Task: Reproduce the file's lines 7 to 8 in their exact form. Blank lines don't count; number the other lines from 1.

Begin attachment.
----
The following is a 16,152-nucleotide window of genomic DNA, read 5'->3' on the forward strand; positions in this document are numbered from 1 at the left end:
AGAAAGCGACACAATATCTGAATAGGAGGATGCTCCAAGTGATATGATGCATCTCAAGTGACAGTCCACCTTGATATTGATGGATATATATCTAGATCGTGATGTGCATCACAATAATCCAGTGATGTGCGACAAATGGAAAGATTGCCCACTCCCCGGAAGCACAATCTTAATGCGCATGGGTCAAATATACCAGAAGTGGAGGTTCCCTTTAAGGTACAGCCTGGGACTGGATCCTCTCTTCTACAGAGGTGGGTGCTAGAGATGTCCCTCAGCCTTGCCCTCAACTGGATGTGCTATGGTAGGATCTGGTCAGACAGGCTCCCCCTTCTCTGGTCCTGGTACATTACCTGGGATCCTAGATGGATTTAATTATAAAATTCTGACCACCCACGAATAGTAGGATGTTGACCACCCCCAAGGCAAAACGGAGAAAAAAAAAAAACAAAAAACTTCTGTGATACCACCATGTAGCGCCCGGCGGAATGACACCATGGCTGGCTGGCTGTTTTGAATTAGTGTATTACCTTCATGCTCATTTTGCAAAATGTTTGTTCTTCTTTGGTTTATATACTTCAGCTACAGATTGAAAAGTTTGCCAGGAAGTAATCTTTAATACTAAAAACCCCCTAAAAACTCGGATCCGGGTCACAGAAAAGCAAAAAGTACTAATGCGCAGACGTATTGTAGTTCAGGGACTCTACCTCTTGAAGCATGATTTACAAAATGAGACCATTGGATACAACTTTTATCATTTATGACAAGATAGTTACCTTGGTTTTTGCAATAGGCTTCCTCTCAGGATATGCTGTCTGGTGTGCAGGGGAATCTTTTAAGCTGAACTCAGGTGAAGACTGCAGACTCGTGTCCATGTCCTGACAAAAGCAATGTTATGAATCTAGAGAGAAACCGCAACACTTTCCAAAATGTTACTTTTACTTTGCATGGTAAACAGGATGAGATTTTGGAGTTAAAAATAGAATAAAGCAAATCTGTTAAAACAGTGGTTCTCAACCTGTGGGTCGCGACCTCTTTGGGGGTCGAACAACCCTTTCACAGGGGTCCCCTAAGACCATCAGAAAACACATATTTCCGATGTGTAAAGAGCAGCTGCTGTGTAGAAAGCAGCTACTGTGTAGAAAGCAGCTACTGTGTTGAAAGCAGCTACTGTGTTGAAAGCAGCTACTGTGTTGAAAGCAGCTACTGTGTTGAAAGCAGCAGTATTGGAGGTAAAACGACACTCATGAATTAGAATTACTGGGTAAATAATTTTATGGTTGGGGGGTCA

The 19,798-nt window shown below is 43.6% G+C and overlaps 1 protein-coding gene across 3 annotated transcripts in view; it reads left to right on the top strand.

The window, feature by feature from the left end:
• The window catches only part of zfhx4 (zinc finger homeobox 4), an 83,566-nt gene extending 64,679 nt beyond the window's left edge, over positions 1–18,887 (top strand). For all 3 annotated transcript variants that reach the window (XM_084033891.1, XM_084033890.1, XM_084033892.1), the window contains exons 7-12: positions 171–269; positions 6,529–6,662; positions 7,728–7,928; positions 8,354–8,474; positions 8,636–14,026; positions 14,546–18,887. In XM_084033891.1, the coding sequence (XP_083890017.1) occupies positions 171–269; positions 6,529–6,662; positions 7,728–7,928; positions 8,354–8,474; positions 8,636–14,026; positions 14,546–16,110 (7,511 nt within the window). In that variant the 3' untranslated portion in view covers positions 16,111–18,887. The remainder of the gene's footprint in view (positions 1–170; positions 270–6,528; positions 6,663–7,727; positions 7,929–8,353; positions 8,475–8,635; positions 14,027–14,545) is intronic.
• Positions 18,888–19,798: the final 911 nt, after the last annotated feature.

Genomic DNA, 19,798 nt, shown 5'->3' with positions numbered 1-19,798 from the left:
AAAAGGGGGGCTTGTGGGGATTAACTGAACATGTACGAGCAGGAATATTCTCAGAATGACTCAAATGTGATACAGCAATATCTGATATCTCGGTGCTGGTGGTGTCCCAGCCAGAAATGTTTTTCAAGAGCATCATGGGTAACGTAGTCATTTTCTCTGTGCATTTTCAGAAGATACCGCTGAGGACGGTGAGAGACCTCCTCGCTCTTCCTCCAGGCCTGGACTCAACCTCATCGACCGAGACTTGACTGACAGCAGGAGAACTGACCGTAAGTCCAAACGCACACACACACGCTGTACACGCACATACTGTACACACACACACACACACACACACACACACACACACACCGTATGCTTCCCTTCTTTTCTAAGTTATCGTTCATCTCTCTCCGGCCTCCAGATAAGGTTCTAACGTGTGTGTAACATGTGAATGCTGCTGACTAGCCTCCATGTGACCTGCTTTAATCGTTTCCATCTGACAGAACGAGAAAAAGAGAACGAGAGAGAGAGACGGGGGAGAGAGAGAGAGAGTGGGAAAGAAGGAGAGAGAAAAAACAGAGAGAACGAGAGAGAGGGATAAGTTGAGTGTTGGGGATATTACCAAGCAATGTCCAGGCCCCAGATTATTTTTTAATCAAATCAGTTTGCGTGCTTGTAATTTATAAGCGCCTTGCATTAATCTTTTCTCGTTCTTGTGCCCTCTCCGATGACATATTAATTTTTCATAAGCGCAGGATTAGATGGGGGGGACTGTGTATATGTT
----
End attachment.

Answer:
Genomic DNA, 19,798 nt, shown 5'->3' with positions numbered 1-19,798 from the left:
AAAAGGGGGGCTTGTGGGGATTAACTGAACATGTACGAGCAGGAATATTCTCAGAATGACTCAAATGTGATACAGCAATATCTGATATCTCGGTGCTGGTGGTGTCCCAGCCAGAAATGTTTTTCAAGAGCATCATGGGTAACGTAGTCATTTTCTCTGTGCATTTTCAGAAGATACCGCTGAGGACGGTGAGAGACCTCCTCGCTCTTCCTCCAGGCCTGGACTCAACCTCATCGACCGAGACTTGACTGACAGCAGGAGAACTGACCGTAAGTCCAAACGCACACACACACGCTGTACACGCACATACTGTACACACACACACACACACACACACACACACACACACACCGTATGCTTCCCTTCTTTTCTAAGTTATCGTTCATCTCTCTCCGGCCTCCAGATAAGGTTCTAACGTGTGTGTAACATGTGAATGCTGCTGACTAGCCTCCATGTGACCTGCTTTAATCGTTTCCATCTGACAGAACGAGAAAAAGAGAACGAGAGAGAGAGACGGGGGAGAGAGAGAGAGAGTGGGAAAGAAGGAGAGAGAAAAAACAGAGAGAACGAGAGAGAGGGATAAGTTGAGTGTTGGGGATATTACCAAGCAATGTCCAGGCCCCAGATTATTTTTTAATCAAATCAGTTTGCGTGCTTGTAATTTATAAGCGCCTTGCATTAATCTTTTCTCGTTCTTGTGCCCTCTCCGATGACATATTAATTTTTCATAAGCGCAGGATTAGATGGGGGGGACTGTGTATATGTT